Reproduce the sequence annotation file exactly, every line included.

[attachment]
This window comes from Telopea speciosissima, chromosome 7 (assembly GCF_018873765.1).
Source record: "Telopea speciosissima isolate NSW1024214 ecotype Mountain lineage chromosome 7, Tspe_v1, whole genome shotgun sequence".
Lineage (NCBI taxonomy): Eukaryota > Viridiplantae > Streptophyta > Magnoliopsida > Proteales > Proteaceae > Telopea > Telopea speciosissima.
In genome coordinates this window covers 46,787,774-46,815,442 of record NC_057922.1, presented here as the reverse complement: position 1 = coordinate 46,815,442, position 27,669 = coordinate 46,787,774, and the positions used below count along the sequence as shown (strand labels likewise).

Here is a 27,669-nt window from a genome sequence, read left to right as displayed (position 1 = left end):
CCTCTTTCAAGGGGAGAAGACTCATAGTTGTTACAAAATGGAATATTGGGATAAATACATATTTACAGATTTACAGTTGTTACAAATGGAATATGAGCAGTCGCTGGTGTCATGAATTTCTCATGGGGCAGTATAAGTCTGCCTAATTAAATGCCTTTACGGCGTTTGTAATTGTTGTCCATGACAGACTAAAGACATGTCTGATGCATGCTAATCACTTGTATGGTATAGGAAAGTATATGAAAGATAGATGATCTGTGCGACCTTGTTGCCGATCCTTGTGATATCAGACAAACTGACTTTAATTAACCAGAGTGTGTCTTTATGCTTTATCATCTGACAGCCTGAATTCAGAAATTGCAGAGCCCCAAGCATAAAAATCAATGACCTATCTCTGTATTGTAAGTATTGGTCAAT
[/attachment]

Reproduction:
This window comes from Telopea speciosissima, chromosome 7 (assembly GCF_018873765.1).
Source record: "Telopea speciosissima isolate NSW1024214 ecotype Mountain lineage chromosome 7, Tspe_v1, whole genome shotgun sequence".
Lineage (NCBI taxonomy): Eukaryota > Viridiplantae > Streptophyta > Magnoliopsida > Proteales > Proteaceae > Telopea > Telopea speciosissima.
In genome coordinates this window covers 46,787,774-46,815,442 of record NC_057922.1, presented here as the reverse complement: position 1 = coordinate 46,815,442, position 27,669 = coordinate 46,787,774, and the positions used below count along the sequence as shown (strand labels likewise).

Here is a 27,669-nt window from a genome sequence, read left to right as displayed (position 1 = left end):
CCTCTTTCAAGGGGAGAAGACTCATAGTTGTTACAAAATGGAATATTGGGATAAATACATATTTACAGATTTACAGTTGTTACAAATGGAATATGAGCAGTCGCTGGTGTCATGAATTTCTCATGGGGCAGTATAAGTCTGCCTAATTAAATGCCTTTACGGCGTTTGTAATTGTTGTCCATGACAGACTAAAGACATGTCTGATGCATGCTAATCACTTGTATGGTATAGGAAAGTATATGAAAGATAGATGATCTGTGCGACCTTGTTGCCGATCCTTGTGATATCAGACAAACTGACTTTAATTAACCAGAGTGTGTCTTTATGCTTTATCATCTGACAGCCTGAATTCAGAAATTGCAGAGCCCCAAGCATAAAAATCAATGACCTATCTCTGTATTGTAAGTATTGGTCAAT